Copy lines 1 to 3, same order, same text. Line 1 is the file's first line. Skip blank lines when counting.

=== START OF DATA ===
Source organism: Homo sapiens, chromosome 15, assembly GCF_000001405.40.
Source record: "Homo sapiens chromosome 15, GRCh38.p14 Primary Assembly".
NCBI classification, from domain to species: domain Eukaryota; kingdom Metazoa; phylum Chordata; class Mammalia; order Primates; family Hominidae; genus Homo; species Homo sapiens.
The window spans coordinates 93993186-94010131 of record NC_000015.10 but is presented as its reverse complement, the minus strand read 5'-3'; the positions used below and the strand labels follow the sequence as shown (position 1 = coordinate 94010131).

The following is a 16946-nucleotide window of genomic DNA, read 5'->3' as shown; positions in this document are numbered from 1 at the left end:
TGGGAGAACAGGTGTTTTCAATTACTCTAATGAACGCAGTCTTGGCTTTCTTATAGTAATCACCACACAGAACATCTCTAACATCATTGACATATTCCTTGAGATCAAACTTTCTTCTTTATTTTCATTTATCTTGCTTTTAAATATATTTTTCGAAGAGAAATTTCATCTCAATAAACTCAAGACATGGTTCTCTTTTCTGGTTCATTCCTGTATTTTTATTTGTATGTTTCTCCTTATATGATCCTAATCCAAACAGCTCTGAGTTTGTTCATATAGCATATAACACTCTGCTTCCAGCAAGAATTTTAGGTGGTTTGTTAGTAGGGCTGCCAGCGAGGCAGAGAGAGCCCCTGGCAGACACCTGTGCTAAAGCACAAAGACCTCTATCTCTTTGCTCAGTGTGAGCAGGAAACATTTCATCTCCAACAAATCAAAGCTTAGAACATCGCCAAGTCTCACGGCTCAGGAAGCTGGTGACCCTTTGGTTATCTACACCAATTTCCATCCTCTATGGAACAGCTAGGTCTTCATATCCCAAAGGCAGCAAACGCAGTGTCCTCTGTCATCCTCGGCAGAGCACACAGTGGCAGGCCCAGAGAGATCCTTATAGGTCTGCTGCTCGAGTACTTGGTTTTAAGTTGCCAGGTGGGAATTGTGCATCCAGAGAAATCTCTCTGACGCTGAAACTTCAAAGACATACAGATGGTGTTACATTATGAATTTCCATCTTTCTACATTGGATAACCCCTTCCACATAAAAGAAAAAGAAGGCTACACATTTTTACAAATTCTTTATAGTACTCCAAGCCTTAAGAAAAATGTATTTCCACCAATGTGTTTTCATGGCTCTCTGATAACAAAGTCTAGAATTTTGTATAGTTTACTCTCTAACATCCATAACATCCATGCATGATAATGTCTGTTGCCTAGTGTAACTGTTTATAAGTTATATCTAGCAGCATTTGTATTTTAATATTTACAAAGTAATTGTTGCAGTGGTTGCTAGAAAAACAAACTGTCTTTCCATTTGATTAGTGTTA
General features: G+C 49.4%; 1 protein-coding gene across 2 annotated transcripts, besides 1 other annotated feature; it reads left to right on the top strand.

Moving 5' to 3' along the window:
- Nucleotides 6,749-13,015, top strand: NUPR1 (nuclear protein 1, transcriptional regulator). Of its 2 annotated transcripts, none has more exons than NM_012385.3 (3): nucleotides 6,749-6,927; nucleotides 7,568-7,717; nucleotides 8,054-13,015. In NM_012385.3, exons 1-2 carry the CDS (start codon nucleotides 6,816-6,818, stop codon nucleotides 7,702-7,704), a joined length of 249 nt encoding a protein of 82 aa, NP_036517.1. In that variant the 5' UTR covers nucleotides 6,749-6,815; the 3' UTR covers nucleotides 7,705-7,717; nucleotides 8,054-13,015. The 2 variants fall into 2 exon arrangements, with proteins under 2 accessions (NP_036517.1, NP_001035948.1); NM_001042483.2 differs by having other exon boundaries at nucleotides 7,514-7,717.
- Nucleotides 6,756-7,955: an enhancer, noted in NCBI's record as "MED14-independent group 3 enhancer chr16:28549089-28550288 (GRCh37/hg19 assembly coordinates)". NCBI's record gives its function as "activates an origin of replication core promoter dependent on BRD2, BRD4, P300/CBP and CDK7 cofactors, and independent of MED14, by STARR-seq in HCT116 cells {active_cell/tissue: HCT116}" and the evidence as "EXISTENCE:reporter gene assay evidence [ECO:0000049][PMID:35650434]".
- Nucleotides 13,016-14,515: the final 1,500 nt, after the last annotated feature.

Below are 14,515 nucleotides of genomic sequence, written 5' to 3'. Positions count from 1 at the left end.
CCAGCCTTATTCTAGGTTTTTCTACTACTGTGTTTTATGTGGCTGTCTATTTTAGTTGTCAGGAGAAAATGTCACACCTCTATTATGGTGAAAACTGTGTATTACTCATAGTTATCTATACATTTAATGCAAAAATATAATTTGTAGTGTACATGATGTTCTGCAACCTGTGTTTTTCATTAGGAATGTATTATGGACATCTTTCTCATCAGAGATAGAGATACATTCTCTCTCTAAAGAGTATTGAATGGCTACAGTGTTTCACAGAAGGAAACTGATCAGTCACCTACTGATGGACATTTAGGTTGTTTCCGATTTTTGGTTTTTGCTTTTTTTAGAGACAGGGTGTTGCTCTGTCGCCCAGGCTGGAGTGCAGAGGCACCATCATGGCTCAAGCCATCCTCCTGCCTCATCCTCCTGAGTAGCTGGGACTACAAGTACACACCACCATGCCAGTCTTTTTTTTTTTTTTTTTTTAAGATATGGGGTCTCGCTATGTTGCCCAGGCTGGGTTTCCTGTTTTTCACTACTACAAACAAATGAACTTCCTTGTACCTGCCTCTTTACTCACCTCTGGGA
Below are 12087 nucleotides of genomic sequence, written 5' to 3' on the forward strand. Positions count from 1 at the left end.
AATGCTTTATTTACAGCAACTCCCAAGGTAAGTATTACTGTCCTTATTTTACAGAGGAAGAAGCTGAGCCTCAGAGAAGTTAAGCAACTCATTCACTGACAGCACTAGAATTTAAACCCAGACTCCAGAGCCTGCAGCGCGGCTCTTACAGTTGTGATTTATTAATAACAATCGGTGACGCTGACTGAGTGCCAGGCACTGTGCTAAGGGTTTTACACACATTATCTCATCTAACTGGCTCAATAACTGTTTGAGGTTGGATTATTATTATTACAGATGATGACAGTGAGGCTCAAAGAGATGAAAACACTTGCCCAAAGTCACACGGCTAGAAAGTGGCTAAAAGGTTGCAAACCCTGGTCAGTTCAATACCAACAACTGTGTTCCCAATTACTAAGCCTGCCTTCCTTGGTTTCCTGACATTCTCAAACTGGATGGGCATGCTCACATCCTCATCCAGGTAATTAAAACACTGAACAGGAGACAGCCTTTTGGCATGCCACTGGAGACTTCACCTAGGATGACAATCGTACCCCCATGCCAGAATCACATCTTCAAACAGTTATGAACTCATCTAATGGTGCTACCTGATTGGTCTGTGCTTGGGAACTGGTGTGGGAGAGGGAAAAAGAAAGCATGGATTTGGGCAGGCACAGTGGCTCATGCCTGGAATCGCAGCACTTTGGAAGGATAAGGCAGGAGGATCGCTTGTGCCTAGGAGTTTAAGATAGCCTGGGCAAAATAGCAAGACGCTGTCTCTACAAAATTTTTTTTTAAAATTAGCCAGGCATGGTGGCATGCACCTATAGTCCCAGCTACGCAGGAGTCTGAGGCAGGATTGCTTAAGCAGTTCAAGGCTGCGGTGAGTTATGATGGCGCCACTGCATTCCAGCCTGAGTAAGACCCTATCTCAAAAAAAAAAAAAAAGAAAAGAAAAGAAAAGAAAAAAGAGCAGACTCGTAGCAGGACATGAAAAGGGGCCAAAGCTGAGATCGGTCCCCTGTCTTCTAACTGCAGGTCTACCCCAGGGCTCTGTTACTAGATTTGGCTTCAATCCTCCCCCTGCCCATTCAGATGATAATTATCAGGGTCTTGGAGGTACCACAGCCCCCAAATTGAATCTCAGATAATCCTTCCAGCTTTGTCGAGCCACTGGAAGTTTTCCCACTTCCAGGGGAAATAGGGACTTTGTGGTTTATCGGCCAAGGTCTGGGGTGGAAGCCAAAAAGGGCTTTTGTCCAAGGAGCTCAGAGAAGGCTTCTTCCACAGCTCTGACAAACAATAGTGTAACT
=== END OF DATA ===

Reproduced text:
Source organism: Homo sapiens, chromosome 15, assembly GCF_000001405.40.
Source record: "Homo sapiens chromosome 15, GRCh38.p14 Primary Assembly".
NCBI classification, from domain to species: domain Eukaryota; kingdom Metazoa; phylum Chordata; class Mammalia; order Primates; family Hominidae; genus Homo; species Homo sapiens.